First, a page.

Iranian revolution. “Government employees live a well-off, sheltered life
behind their walls and fences.”

In Iran, the Revolutionary Guards, institutionally separated from the
military, preserve the country’s politico-religious system of
government. Following the Iranian Constitution, the Revolutionary Guards
enforce the Shiite norms of the Islamic Republic. Basij, the paramilitary
subdivision of the Revolutionary Guards, serves as a national intelligence
network and imposes adherence to the state’s moral code.

Kurdish men in Sanandaj. Iran is exceptionally diverse ethnically, religiously and linguistically. According to human rights groups, the Islamist leadership continues to discriminate against many of the country’s minorities. (Photo: Airin Bahmani)

The Iranian government recruits citizens to Basij from nearly all spheres of
Iranian society. According to a conservative estimate, the number of Iranians
who belong to the Basij system is in the millions. During peacetime, Basij’s duties include
gathering intelligence on the political views of private citizens and
communities and providing that information to the relevant state organs.
Among Iranian left-leaning dissidents and organizers, Basij is known for
apprehending and subduing critical political activists. Bahar describes Basij
as the eyes and ears of the government. “The efficacy of the institution
is based on its gigantic size as it aggressively operates and recruits in
comprehensive schools, associations and institutions – both government and
privately owned – and at university level.

“Anyone can be a Basiji. It is not a rare occurrence that a Basiji hides his or her state affiliations from family and relatives,” Bahar said.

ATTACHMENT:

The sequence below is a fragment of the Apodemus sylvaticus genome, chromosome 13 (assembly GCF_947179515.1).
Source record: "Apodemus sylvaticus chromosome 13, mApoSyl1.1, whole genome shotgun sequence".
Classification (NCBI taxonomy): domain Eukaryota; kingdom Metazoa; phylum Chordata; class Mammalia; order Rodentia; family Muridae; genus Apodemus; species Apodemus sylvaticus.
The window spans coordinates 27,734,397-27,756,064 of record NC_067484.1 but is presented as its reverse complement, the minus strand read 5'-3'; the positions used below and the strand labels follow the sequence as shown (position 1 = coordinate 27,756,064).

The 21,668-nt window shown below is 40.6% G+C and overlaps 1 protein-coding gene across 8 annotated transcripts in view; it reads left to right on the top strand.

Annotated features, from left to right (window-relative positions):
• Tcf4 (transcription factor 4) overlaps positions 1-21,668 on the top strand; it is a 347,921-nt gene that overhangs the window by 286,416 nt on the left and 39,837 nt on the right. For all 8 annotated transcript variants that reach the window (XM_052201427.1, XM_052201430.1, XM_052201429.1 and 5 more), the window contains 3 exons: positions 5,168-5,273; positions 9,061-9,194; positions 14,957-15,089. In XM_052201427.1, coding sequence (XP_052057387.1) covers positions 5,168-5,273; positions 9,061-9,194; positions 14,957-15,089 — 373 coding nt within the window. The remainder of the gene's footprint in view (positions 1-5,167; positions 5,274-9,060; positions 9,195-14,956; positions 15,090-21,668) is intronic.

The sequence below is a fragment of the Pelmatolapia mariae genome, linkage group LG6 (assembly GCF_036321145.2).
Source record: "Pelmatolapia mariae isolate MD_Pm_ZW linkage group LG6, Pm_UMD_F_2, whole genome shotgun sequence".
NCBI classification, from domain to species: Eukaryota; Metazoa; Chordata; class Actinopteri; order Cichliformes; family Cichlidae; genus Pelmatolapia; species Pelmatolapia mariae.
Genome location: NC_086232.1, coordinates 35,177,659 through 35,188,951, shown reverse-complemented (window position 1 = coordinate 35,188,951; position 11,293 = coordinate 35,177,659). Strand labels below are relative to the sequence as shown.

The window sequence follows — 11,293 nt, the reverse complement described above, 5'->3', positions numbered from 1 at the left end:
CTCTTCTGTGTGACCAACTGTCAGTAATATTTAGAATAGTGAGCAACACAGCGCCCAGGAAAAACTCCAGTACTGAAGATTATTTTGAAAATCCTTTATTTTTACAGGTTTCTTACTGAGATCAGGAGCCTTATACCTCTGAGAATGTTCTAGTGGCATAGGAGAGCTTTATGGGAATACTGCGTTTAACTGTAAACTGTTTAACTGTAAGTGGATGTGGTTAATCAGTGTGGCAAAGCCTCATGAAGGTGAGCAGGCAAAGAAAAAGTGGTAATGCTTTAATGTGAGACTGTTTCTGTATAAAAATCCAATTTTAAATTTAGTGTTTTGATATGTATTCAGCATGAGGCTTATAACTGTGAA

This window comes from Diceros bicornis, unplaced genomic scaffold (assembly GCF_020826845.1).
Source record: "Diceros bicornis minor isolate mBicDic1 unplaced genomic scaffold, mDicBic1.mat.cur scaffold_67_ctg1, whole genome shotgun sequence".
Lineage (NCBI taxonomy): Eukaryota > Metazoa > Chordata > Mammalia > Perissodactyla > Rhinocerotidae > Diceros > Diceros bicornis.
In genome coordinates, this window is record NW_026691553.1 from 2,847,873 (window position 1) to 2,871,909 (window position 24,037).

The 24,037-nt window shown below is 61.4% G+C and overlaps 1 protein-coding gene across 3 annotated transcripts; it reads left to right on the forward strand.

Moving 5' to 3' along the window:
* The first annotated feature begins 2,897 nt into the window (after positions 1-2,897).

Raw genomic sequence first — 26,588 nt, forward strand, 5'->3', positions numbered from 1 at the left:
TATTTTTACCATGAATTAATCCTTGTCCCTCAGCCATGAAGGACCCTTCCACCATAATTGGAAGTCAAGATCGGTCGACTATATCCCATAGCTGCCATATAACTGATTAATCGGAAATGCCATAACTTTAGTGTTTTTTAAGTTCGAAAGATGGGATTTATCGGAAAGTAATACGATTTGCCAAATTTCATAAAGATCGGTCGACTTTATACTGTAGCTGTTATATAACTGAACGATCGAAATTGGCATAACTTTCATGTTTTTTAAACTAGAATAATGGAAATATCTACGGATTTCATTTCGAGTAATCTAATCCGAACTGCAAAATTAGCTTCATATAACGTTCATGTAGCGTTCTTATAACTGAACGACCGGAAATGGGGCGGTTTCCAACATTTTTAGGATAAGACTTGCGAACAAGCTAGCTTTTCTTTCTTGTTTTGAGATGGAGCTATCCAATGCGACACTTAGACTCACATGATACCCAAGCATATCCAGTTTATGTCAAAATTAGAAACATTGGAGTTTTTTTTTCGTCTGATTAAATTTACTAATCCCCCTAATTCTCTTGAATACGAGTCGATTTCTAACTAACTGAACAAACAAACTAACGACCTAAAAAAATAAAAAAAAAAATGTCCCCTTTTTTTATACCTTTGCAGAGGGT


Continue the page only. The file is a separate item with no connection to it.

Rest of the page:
Kurdish men in Sanandaj. Iran is exceptionally diverse ethnically, religiously and linguistically. According to human rights groups, the Islamist leadership continues to discriminate against many of the country’s minorities. (Photo: Airin Bahmani)

The perks and benefits that Basij collaboration entails are considerable and
enticing to many citizens who might otherwise not harbor deep-seated sympathies
or loyalties to the Shiite leadership.

The perks include monetary bonuses, housing benefits and
food stamps. Senior high school students joining Basij may be rewarded with
scholarships to prestigious universities. It is likely that US-driven sanctions against
Iran used to make these carrots ever more tempting. In a survey conducted in Tehran, 55.4 percent of Basij
members were working class and 43.4 percent were lower middle class.
Furthermore, official Iranian sources confirm that 62 percent of Iranians regard the
multiple benefits offered by the state to Basij members to be the primary
motive behind citizens’ interest to join the organization.

Roja’s son was executed by the state as part of the suppression of the uprising. (Photo: Airin Bahmani)

Quelling the Progressive Iranian Kurdish Uprising


The atmosphere of suspiciousness and cautiousness instigated by Basij has a
decades-long history, not least in the Kurdish areas of the country. For
Ayatollah Khomeini’s Islamist cadre, which had just spearheaded a revolution,
arguably the gravest and most immediate domestic challenge emerged from
northwestern Iran in the form of a progressive, democratic and pluralistic
Kurdish grassroots uprising.

During and after the Iranian revolution, the most powerful Kurdish political
groupings were the Democratic Party of Iranian Kurdistan (KDPI) and the Komala.
The KDPI advocated for a center-left platform and sought to secure Kurdish
autonomy from Khomeini. Already in April 1979, the KDPI presented the government an elaborate deal in which Tehran
would take the lead in matters of defense, foreign relations and long-term
economic planning. In return, the central government would allow the
establishment of an autonomous Kurdistan with its own parliament, which would
exercise far-reaching legislative powers. In the KDPI’s proposal, Kurdish was
to be recognized as an official language along with Persian.

Partly in agreement with the KDPI’s autonomy model, the Komala
platform revolved around an emphasis on agrarian reform, workers’